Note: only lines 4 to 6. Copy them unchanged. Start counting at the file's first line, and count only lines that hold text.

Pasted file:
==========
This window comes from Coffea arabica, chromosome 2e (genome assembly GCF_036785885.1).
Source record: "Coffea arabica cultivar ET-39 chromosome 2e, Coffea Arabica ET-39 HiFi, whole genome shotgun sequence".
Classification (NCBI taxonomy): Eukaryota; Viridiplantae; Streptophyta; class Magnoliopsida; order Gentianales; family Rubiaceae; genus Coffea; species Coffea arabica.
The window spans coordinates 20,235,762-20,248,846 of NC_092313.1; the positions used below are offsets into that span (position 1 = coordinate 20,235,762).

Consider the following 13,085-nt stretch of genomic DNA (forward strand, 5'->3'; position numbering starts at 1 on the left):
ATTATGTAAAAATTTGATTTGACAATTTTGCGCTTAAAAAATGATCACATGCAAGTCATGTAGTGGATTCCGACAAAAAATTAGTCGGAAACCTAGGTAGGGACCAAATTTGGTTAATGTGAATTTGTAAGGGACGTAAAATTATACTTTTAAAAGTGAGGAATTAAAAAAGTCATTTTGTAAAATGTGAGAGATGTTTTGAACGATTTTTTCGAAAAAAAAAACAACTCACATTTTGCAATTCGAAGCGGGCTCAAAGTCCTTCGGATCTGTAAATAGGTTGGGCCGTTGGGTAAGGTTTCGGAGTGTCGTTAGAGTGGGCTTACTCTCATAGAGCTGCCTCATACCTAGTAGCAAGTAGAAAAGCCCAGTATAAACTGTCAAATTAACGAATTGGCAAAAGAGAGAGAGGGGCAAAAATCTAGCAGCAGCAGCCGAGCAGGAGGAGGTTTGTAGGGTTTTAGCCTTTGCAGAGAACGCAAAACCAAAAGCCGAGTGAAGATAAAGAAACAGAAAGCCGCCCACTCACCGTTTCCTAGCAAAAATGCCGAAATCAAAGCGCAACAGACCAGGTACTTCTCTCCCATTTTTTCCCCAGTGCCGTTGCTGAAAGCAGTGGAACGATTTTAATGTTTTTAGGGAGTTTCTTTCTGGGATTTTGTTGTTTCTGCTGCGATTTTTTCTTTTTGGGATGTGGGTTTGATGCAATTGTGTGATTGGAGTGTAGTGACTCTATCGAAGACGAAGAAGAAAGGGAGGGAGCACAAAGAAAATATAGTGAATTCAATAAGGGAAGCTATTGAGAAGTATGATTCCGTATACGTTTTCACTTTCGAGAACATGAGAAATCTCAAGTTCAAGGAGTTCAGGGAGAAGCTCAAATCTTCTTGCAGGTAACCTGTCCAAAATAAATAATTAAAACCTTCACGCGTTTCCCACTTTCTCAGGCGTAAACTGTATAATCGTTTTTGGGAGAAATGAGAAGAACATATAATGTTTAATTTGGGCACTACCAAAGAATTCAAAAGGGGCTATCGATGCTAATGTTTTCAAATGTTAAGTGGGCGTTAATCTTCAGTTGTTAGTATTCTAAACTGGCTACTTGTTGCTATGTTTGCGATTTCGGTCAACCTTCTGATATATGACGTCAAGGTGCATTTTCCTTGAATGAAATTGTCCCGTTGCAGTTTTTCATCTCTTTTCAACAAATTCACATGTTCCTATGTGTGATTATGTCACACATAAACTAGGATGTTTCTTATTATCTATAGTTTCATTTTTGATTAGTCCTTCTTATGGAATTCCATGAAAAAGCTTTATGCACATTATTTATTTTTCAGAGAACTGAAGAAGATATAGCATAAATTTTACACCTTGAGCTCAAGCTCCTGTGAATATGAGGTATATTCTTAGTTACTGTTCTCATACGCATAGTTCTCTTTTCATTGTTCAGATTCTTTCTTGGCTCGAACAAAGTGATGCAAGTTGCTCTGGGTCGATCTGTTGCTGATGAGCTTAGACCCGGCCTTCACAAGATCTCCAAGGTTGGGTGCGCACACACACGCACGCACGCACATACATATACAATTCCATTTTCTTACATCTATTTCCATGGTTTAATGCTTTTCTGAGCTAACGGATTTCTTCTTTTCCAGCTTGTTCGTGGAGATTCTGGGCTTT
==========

The window spans coordinates 20,235,762-20,248,846 of NC_092313.1; the positions used below are offsets into that span (position 1 = coordinate 20,235,762).

Consider the following 13,085-nt stretch of genomic DNA (forward strand, 5'->3'; position numbering starts at 1 on the left):
ATTATGTAAAAATTTGATTTGACAATTTTGCGCTTAAAAAATGATCACATGCAAGTCATGTAGTGGATTCCGACAAAAAATTAGTCGGAAACCTAGGTAGGGACCAAATTTGGTTAATGTGAATTTGTAAGGGACGTAAAATTATACTTTTAAAAGTGAGGAATTAAAAAAGTCATTTTGTAAAATGTGAGAGATGTTTTGAACGATTTTTTCGAAAAAAAAAACAACTCACATTTTGCAATTCGAAGCGGGCTCAAAGTCCTTCGGATCTGTAAATAGGTTGGGCCGTTGGGTAAGGTTTCGGAGTGTCGTTAGAGTGGGCTTACTCTCATAGAGCTGCCTCATACCTAGTAGCAAGTAGAAAAGCCCAGTATAAACTGTCAAATTAACGAATTGGCAAAAGAGAGAGAGGGGCAAAAATCTAGCAGCAGCAGCCGAGCAGGAGGAGGTTTGTAGGGTTTTAGCCTTTGCAGAGAACGCAAAACCAAAAGCCGAGTGAAGATAAAGAAACAGAAAGCCGCCCACTCACCGTTTCCTAGCAAAAATGCCGAAATCAAAGCGCAACAGACCAGGTACTTCTCTCCCATTTTTTCCCCAGTGCCGTTGCTGAAAGCAGTGGAACGATTTTAATGTTTTTAGGGAGTTTCTTTCTGGGATTTTGTTGTTTCTGCTGCGATTTTTTCTTTTTGGGATGTGGGTTTGATGCAATTGTGTGATTGGAGTGTAGTGACTCTATCGAAGACGAAGAAGAAAGGGAGGGAGCACAAAGAAAATATAGTGAATTCAATAAGGGAAGCTATTGAGAAGTATGATTCCGTATACGTTTTCACTTTCGAGAACATGAGAAATCTCAAGTTCAAGGAGTTCAGGGAGAAGCTCAAATCTTCTTGCAGGTAACCTGTCCAAAATAAATAATTAAAACCTTCACGCGTTTCCCACTTTCTCAGGCGTAAACTGTATAATCGTTTTTGGGAGAAATGAGAAGAACATATAATGTTTAATTTGGGCACTACCAAAGAATTCAAAAGGGGCTATCGATGCTAATGTTTTCAAATGTTAAGTGGGCGTTAATCTTCAGTTGTTAGTATTCTAAACTGGCTACTTGTTGCTATGTTTGCGATTTCGGTCAACCTTCTGATATATGACGTCAAGGTGCATTTTCCTTGAATGAAATTGTCCCGTTGCAGTTTTTCATCTCTTTTCAACAAATTCACATGTTCCTATGTGTGATTATGTCACACATAAACTAGGATGTTTCTTATTATCTATAGTTTCATTTTTGATTAGTCCTTCTTATGGAATTCCATGAAAAAGCTTTATGCACATTATTTATTTTTCAGAGAACTGAAGAAGATATAGCATAAATTTTACACCTTGAGCTCAAGCTCCTGTGAATATGAGGTATATTCTTAGTTACTGTTCTCATACGCATAGTTCTCTTTTCATTGTTCAGATTCTTTCTTGGCTCGAACAAAGTGATGCAAGTTGCTCTGGGTCGATCTGTTGCTGATGAGCTTAGACCCGGCCTTCACAAGATCTCCAAGGTTGGGTGCGCACACACACGCACGCACGCACATACATATACAATTCCATTTTCTTACATCTATTTCCATGGTTTAATGCTTTTCTGAGCTAACGGATTTCTTCTTTTCCAGCTTGTTCGTGGAGATTCTGGGCTTT